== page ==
Consolidation is required in Singapore for average revenue per user (ARPU) to improve and the players investing more to improve customer experience. Consolidation in this sector offers advantages due to economies of scale, resulting in cost savings on both capital investments and operational expenditures. Southeast Asian telecom industry is witnessing consolidation to improve operational efficiency, improve net debt to EBITDA position and channel resources into new investments such as cloud, IoT and data centres. For instance, the merger between Indonesia’s Indosat Ooredoo and Hutchison Indonesia saw the elimination of aggressive pricing, and now the industry is witnessing improving average revenue per user (ARPU) levels and EBITDA margin. Hence, it is about time that the Singapore market goes through consolidation to further enhance 5G investment and experience.
It may be fair to acquire SIMBA at over 20x forward EV/EBITDA, due to the value of the spectrum and future market repair. SIMBA got its initial spectrum of 900MHz and 2300 MHz spectrum quite cheap at S$105m. Based on the price paid by other telcos, we estimate that these two spectrums are worth S$314m. So the market value of total spectrum held by SIMBA is at least S$370m vs S$160m paid by SIMBA. Total Singapore mobile revenue in 2022 including equipment sales stood at S$3.7bn, which we estimate can recover by 15-20% gradually over 3-4 years in case of any consolidation.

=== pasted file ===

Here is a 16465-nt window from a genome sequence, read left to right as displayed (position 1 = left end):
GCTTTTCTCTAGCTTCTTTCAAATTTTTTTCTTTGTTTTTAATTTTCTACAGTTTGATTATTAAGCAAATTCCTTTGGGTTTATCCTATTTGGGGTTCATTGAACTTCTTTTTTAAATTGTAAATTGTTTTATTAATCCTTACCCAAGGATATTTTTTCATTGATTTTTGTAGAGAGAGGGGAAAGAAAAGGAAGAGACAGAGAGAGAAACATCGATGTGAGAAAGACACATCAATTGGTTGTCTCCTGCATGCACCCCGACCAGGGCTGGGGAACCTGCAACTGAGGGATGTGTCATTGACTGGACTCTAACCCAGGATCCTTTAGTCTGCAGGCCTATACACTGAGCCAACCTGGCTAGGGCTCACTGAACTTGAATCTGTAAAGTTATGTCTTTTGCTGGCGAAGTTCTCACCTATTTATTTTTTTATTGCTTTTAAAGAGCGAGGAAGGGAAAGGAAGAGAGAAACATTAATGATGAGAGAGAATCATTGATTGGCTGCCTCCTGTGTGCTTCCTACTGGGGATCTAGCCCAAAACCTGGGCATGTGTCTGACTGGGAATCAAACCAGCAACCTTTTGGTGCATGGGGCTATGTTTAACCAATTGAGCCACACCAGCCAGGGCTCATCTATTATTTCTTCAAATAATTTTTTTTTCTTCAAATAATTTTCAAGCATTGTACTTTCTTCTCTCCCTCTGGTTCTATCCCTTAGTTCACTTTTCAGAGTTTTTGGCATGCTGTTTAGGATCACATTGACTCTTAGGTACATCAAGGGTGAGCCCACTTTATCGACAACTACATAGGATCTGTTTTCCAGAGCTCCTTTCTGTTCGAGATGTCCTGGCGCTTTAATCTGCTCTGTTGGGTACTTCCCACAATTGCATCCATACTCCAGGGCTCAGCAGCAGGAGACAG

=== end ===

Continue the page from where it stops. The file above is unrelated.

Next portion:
We raise our Singtel’s FY24F/25F underlying net profit by 3%/4% on lower net finance expenses and absence of Trustwave losses. Singtel recorded net finance expenses of S$52m (down 54% y-o-y) in 1Q24 on proceeds from capital recycling initiatives. We have factored in S$1.1bn in FY24F as cash proceeds from selling a 20% stake in its regional data centre (RDC) business to Kohlberg Kravis Roberts & Co. L.P. (KKR) and S$800m as net proceeds from the comcentre development in FY25F. Singtel expects to recycle its capital and gain an estimated S$6.0bn, and following the above two initiatives, Singtel is left with S$4.0bn, which is expected to be received over the next two to three years. Furthermore, the divestment of Trustwave will remove ~S$120-130m in losses each year, or 4%-5% of group earnings, which will be realised in the next financial year (FY25F as of March year-end).
Maintain BUY with a higher TP of S$3.39 (prev: S$3.18). Our fair value for the company’s core business is S$0.89 (prev: S$0.84) per share due to higher Singapore operating profit coupled with a higher valuation of the data centre business. We value regional associates at S$2.50 per share (prev: S$2.34) using a 15% HoldCo discount, with most of the increase coming from the high market value of Bharti Airtel